Before L. HAND, SWAN, and FRANK, Circuit Judges.
Plaintiff alleged in her complaint that she had been engaged as a writer for what is known as the California Studio of the defendant; that while so engaged, she had written certain material on the life of Brigham Young; that she later contracted to sell that material to the Studio; that thereafter she worked at the Studio on a screen treatment of Brigham Young; that the Studio produced a motion picture concerning Brigham Young and did not give the plaintiff proper "screen credit" in that motion picture for her literary work. She asked that the motion picture be enjoined, and in support of a motion for temporary injunction submitted affidavits in which she sought to support her claim by certain conversations and correspondence with officials and employees of defendant Studio. The defendant submitted counter-affidavits of five of those persons flatly contradicting plaintiff's affidavits. The motion for temporary injunction was denied by the District Court which, in its opinion, stated that "the affidavits are indeed very conflicting." Plaintiff then amended her complaint so as to make it an action at law for damages in the amount of $50,000. Defendant then, on notice to plaintiff, took the depositions in New York of the plaintiff in five separate hearings. Defendant subsequently took the depositions in California of five of its employees including those with whom plaintiff claimed to have had conversations or communications. Thereafter defendant moved for summary judgment under Rule 56, Rules of Civil Procedure, 28 U.S.C.A. following section 723c, on the ground that the facts disclosed in the pleadings and in the testimony of the witnesses whose depositions had been taken, showed that no triable issue existed. All the depositions were incorporated in defendant's moving papers but none is included in the record before us. The District Court granted the motion and dismissed the complaint. The judgment refers to all the depositions, but the opinion of the District Court refers solely to the plaintiff's depositions, and there is nothing elsewhere in the record to indicate that the contents of the other depositions were in any way needed in connection with the motion for summary judgment, or in any manner affected the decision of the District Court. The judgment stated that the complaint should be dismissed with costs, and, as originally entered, included, among other things, the stenographers' fees incurred in connection with the deposition of the plaintiff, the fees of the Commissioner who was present at the taking of those depositions and the stenographers' and attorneys' fees for the five depositions taken in California. The Clerk of the District Court refused to allow any part of the expenses incurred in the taking of plaintiff's deposition and or any expenses incurred in the taking of three of the five California depositions. The defendant moved the District Court for a review of these rulings of the clerk. That court allowed as costs the stenographers' fees in connection with the plaintiff's depositions, but, by an order, disallowed the Commissioner's fee therefor, and the stenographers' fees and statutory attorneys' fees in connection with three of the five depositions taken in California. From that order defendant appeals.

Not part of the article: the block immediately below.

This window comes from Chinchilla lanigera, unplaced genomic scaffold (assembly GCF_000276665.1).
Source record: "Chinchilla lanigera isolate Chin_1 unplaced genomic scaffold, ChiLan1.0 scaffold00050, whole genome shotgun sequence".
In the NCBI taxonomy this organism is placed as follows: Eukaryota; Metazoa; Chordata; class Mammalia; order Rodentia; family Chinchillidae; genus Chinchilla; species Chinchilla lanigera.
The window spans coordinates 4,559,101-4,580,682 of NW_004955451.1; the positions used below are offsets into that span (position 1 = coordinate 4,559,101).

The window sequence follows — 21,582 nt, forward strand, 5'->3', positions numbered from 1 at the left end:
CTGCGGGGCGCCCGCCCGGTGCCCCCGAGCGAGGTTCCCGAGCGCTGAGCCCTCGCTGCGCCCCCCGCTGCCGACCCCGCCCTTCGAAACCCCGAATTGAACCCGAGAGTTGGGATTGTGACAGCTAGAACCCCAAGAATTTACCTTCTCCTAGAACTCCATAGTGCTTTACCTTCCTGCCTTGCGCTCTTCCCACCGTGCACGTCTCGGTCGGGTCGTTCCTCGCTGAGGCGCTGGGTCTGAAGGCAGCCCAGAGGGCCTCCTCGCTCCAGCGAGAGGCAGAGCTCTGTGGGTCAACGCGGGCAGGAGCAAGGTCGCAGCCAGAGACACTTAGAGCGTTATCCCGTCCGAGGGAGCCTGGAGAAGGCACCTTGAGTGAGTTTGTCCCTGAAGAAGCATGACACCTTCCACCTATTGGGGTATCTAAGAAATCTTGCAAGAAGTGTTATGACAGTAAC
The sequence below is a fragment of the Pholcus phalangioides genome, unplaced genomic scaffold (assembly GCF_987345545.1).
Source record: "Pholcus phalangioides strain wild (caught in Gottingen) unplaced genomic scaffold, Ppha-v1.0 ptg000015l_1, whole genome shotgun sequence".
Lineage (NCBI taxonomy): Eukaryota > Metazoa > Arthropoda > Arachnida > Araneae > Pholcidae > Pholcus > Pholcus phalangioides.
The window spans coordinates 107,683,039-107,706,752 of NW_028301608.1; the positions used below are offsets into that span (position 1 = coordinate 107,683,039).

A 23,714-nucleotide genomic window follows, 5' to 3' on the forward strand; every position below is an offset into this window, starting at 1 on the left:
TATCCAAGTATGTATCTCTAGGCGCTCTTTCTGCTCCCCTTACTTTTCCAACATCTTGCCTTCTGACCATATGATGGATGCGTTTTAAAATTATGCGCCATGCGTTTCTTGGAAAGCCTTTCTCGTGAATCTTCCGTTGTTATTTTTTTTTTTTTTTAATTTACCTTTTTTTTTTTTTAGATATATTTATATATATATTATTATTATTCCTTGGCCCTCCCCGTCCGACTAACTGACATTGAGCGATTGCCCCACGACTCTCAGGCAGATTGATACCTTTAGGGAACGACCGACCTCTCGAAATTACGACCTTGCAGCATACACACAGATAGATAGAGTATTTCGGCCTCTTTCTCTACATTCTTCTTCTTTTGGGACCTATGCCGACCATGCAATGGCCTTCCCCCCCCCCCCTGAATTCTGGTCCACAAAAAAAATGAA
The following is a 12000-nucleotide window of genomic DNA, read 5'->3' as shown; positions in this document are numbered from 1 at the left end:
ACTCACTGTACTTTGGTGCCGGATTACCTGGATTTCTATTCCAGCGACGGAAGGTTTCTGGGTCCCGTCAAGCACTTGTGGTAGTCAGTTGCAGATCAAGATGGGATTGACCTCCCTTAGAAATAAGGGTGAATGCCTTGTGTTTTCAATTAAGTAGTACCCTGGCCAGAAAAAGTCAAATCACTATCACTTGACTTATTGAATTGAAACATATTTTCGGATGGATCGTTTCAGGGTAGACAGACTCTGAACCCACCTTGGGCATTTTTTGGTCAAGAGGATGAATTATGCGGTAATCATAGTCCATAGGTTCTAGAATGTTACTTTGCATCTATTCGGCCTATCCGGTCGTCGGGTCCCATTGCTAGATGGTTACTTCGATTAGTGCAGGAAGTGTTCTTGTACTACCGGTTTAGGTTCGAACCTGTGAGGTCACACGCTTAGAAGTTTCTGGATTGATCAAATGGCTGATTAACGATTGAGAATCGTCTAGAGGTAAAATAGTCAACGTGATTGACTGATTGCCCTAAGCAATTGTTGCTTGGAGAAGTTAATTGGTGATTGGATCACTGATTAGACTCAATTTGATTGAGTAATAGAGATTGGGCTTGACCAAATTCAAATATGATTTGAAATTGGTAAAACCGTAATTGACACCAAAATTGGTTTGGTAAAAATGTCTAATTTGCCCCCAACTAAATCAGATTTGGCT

Rule 54(d) provides: "Except when express provision therefor is made either in a statute of the United States or in these rules, costs shall be allowed as of course to the prevailing party unless the court otherwise directs * * * ". The "unless" clause clearly gives the trial court discretion in allowing costs except as a statute or some other Rule otherwise provides.*fn1 Under Rule 30(a) and (b), a party desiring to take a deposition may give notice and the court, upon motion of the other party, may make an order that the deposition shall not be taken. Since plaintiff made no such motion, this case must be considered as if the court had directed the depositions to be taken. Rule 30(c) requires a Commissioner to be present at the taking of depositions.*fn2 However, nothing in those rules refers to costs. Rule 80(a) provides that a court or master may direct that evidence be taken stenographically, and that the stenographer's fees "may be taxed ultimately as costs, in the discretion of the court." Thus Rule 80(a) confirms the court's discretion as to stenographers' fees where the evidence is taken in court; a fortiori, the court has such discretion as to such fees in connection with depositions. The trial court is better acquainted with the proceedings than we can be.*fn3 There is here no such showing of abuse of discretion as to justify our over-ruling its order, except as to one item. 28 U.S.C.A. § 572, provides that there shall be allowed $2.50 for "each deposition taken and admitted in evidence in a cause." That statutory provision is expressly excepted from the operation of Rule 54(d).*fn4 There may perhaps be some question whether, on this record, it can be said that the depositions taken in California were "admitted in evidence," but we think that the recital in the summary judgment order is sufficient to show that they were. We therefore hold that the District Court erred in disallowing such statutory fees in connection with three of the California depositions.